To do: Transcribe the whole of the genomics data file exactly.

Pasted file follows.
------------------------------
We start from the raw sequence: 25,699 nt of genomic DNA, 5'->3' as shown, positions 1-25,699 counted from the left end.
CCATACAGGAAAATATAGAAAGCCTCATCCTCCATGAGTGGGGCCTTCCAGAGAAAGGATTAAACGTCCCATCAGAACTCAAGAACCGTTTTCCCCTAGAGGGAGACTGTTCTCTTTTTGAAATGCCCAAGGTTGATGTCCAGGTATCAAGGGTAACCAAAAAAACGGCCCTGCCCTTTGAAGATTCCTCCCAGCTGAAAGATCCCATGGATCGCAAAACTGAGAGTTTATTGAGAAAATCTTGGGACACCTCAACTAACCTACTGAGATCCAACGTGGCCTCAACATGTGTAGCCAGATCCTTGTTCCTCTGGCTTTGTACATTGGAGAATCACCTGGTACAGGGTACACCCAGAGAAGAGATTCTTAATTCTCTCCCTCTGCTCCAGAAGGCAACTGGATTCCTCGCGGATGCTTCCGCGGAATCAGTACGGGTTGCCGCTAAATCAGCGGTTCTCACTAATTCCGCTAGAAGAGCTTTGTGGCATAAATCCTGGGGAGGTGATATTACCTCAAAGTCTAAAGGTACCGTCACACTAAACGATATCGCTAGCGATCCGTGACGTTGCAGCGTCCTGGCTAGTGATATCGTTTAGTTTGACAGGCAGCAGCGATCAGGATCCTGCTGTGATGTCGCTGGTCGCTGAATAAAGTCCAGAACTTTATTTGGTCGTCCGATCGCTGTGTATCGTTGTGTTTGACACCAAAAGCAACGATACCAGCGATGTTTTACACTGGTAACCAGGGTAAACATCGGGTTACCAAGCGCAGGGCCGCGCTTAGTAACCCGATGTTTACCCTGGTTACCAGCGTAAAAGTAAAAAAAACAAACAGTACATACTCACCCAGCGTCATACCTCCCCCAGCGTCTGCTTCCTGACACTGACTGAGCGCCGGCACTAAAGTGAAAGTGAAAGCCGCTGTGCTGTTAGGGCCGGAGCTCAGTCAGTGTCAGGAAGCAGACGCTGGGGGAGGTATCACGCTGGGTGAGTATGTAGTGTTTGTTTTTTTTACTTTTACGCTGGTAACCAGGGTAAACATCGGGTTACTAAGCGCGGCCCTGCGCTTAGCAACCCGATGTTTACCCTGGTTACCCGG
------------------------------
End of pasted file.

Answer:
We start from the raw sequence: 25,699 nt of genomic DNA, 5'->3' as shown, positions 1-25,699 counted from the left end.
CCATACAGGAAAATATAGAAAGCCTCATCCTCCATGAGTGGGGCCTTCCAGAGAAAGGATTAAACGTCCCATCAGAACTCAAGAACCGTTTTCCCCTAGAGGGAGACTGTTCTCTTTTTGAAATGCCCAAGGTTGATGTCCAGGTATCAAGGGTAACCAAAAAAACGGCCCTGCCCTTTGAAGATTCCTCCCAGCTGAAAGATCCCATGGATCGCAAAACTGAGAGTTTATTGAGAAAATCTTGGGACACCTCAACTAACCTACTGAGATCCAACGTGGCCTCAACATGTGTAGCCAGATCCTTGTTCCTCTGGCTTTGTACATTGGAGAATCACCTGGTACAGGGTACACCCAGAGAAGAGATTCTTAATTCTCTCCCTCTGCTCCAGAAGGCAACTGGATTCCTCGCGGATGCTTCCGCGGAATCAGTACGGGTTGCCGCTAAATCAGCGGTTCTCACTAATTCCGCTAGAAGAGCTTTGTGGCATAAATCCTGGGGAGGTGATATTACCTCAAAGTCTAAAGGTACCGTCACACTAAACGATATCGCTAGCGATCCGTGACGTTGCAGCGTCCTGGCTAGTGATATCGTTTAGTTTGACAGGCAGCAGCGATCAGGATCCTGCTGTGATGTCGCTGGTCGCTGAATAAAGTCCAGAACTTTATTTGGTCGTCCGATCGCTGTGTATCGTTGTGTTTGACACCAAAAGCAACGATACCAGCGATGTTTTACACTGGTAACCAGGGTAAACATCGGGTTACCAAGCGCAGGGCCGCGCTTAGTAACCCGATGTTTACCCTGGTTACCAGCGTAAAAGTAAAAAAAACAAACAGTACATACTCACCCAGCGTCATACCTCCCCCAGCGTCTGCTTCCTGACACTGACTGAGCGCCGGCACTAAAGTGAAAGTGAAAGCCGCTGTGCTGTTAGGGCCGGAGCTCAGTCAGTGTCAGGAAGCAGACGCTGGGGGAGGTATCACGCTGGGTGAGTATGTAGTGTTTGTTTTTTTTACTTTTACGCTGGTAACCAGGGTAAACATCGGGTTACTAAGCGCGGCCCTGCGCTTAGCAACCCGATGTTTACCCTGGTTACCCGG